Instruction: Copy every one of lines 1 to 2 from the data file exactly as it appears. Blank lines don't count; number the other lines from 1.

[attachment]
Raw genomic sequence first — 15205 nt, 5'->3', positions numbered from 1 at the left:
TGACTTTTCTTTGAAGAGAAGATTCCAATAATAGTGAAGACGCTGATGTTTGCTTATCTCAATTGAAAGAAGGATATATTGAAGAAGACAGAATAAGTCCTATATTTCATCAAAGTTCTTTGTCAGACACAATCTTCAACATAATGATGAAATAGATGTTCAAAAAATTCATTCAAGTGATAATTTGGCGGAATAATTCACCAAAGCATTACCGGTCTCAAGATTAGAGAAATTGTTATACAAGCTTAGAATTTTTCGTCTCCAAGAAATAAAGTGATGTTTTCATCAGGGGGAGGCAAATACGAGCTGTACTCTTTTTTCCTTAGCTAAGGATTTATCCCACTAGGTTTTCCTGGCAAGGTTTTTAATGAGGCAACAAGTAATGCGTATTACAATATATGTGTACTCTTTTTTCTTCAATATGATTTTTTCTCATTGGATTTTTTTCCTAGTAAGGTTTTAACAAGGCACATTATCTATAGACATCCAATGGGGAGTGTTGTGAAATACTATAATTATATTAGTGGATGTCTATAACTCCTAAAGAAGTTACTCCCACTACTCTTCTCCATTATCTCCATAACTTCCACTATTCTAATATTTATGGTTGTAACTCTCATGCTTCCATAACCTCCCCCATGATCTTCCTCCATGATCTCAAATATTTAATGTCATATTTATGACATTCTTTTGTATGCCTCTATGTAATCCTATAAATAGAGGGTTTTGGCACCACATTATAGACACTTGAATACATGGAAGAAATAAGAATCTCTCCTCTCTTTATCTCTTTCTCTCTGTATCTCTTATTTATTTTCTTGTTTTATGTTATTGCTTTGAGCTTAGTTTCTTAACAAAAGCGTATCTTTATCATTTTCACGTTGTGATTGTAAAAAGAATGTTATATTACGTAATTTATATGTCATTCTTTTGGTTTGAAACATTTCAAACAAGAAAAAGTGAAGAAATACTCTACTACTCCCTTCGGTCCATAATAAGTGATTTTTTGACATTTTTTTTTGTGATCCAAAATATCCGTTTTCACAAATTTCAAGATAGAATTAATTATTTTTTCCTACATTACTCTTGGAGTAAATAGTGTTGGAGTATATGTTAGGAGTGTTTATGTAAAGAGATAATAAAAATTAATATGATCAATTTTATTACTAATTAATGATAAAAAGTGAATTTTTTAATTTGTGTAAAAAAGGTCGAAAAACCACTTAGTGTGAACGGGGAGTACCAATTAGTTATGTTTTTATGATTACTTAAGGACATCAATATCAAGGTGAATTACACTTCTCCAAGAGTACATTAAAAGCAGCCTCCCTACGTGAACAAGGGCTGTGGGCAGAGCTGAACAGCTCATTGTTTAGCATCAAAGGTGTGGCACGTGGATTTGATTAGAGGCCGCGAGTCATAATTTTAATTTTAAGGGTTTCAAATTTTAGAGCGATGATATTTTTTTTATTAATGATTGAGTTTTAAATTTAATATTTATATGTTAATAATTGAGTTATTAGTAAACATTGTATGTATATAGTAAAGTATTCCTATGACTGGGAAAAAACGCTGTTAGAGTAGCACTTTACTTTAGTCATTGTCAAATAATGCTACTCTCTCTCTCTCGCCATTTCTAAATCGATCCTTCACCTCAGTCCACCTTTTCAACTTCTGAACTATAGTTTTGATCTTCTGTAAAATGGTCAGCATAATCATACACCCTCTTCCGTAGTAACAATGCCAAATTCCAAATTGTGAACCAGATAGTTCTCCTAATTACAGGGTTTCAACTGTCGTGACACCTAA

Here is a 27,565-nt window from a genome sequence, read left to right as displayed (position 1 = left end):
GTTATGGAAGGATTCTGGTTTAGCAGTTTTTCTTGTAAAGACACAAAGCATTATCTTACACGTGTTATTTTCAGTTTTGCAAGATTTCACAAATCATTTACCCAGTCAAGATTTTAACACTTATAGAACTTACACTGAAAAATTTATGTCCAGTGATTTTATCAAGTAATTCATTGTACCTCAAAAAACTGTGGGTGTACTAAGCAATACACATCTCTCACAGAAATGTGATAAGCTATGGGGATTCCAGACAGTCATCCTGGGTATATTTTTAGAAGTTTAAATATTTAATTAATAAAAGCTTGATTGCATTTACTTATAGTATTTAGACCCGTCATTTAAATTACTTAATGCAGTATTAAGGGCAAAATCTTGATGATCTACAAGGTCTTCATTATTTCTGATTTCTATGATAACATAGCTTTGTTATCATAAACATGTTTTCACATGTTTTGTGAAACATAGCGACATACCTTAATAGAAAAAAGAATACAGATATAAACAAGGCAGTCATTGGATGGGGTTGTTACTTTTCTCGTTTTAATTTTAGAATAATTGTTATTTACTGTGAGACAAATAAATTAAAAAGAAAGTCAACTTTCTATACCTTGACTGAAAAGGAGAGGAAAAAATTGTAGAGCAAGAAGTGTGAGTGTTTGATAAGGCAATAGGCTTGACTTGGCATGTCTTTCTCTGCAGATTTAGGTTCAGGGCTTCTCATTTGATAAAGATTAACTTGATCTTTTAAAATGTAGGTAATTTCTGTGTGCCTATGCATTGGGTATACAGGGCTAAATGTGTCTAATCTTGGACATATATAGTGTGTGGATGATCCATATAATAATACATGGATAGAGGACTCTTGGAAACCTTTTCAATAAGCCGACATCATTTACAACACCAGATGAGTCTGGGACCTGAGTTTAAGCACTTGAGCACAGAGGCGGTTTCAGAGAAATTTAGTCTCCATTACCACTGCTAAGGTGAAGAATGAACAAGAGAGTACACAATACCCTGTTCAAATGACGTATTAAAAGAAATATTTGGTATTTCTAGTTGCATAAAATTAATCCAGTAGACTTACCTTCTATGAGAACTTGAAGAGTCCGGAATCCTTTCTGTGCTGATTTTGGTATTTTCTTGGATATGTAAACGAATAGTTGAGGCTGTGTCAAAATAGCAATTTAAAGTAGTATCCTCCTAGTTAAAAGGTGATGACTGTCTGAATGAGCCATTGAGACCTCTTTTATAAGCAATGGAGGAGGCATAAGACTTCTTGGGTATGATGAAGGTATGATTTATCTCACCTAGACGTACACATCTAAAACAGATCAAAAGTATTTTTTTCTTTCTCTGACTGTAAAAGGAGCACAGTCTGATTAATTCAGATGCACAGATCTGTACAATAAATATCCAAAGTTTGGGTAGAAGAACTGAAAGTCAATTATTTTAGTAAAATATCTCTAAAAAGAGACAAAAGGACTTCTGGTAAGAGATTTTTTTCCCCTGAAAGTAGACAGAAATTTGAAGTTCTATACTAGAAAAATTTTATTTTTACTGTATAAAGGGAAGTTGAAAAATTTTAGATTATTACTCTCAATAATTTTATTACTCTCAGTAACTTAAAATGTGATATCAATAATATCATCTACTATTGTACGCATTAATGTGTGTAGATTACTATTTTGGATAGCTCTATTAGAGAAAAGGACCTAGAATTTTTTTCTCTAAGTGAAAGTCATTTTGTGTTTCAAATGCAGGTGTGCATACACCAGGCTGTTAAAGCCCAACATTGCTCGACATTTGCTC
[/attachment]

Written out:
Raw genomic sequence first — 15205 nt, 5'->3', positions numbered from 1 at the left:
TGACTTTTCTTTGAAGAGAAGATTCCAATAATAGTGAAGACGCTGATGTTTGCTTATCTCAATTGAAAGAAGGATATATTGAAGAAGACAGAATAAGTCCTATATTTCATCAAAGTTCTTTGTCAGACACAATCTTCAACATAATGATGAAATAGATGTTCAAAAAATTCATTCAAGTGATAATTTGGCGGAATAATTCACCAAAGCATTACCGGTCTCAAGATTAGAGAAATTGTTATACAAGCTTAGAATTTTTCGTCTCCAAGAAATAAAGTGATGTTTTCATCAGGGGGAGGCAAATACGAGCTGTACTCTTTTTTCCTTAGCTAAGGATTTATCCCACTAGGTTTTCCTGGCAAGGTTTTTAATGAGGCAACAAGTAATGCGTATTACAATATATGTGTACTCTTTTTTCTTCAATATGATTTTTTCTCATTGGATTTTTTTCCTAGTAAGGTTTTAACAAGGCACATTATCTATAGACATCCAATGGGGAGTGTTGTGAAATACTATAATTATATTAGTGGATGTCTATAACTCCTAAAGAAGTTACTCCCACTACTCTTCTCCATTATCTCCATAACTTCCACTATTCTAATATTTATGGTTGTAACTCTCATGCTTCCATAACCTCCCCCATGATCTTCCTCCATGATCTCAAATATTTAATGTCATATTTATGACATTCTTTTGTATGCCTCTATGTAATCCTATAAATAGAGGGTTTTGGCACCACATTATAGACACTTGAATACATGGAAGAAATAAGAATCTCTCCTCTCTTTATCTCTTTCTCTCTGTATCTCTTATTTATTTTCTTGTTTTATGTTATTGCTTTGAGCTTAGTTTCTTAACAAAAGCGTATCTTTATCATTTTCACGTTGTGATTGTAAAAAGAATGTTATATTACGTAATTTATATGTCATTCTTTTGGTTTGAAACATTTCAAACAAGAAAAAGTGAAGAAATACTCTACTACTCCCTTCGGTCCATAATAAGTGATTTTTTGACATTTTTTTTTGTGATCCAAAATATCCGTTTTCACAAATTTCAAGATAGAATTAATTATTTTTTCCTACATTACTCTTGGAGTAAATAGTGTTGGAGTATATGTTAGGAGTGTTTATGTAAAGAGATAATAAAAATTAATATGATCAATTTTATTACTAATTAATGATAAAAAGTGAATTTTTTAATTTGTGTAAAAAAGGTCGAAAAACCACTTAGTGTGAACGGGGAGTACCAATTAGTTATGTTTTTATGATTACTTAAGGACATCAATATCAAGGTGAATTACACTTCTCCAAGAGTACATTAAAAGCAGCCTCCCTACGTGAACAAGGGCTGTGGGCAGAGCTGAACAGCTCATTGTTTAGCATCAAAGGTGTGGCACGTGGATTTGATTAGAGGCCGCGAGTCATAATTTTAATTTTAAGGGTTTCAAATTTTAGAGCGATGATATTTTTTTTATTAATGATTGAGTTTTAAATTTAATATTTATATGTTAATAATTGAGTTATTAGTAAACATTGTATGTATATAGTAAAGTATTCCTATGACTGGGAAAAAACGCTGTTAGAGTAGCACTTTACTTTAGTCATTGTCAAATAATGCTACTCTCTCTCTCTCGCCATTTCTAAATCGATCCTTCACCTCAGTCCACCTTTTCAACTTCTGAACTATAGTTTTGATCTTCTGTAAAATGGTCAGCATAATCATACACCCTCTTCCGTAGTAACAATGCCAAATTCCAAATTGTGAACCAGATAGTTCTCCTAATTACAGGGTTTCAACTGTCGTGACACCTAA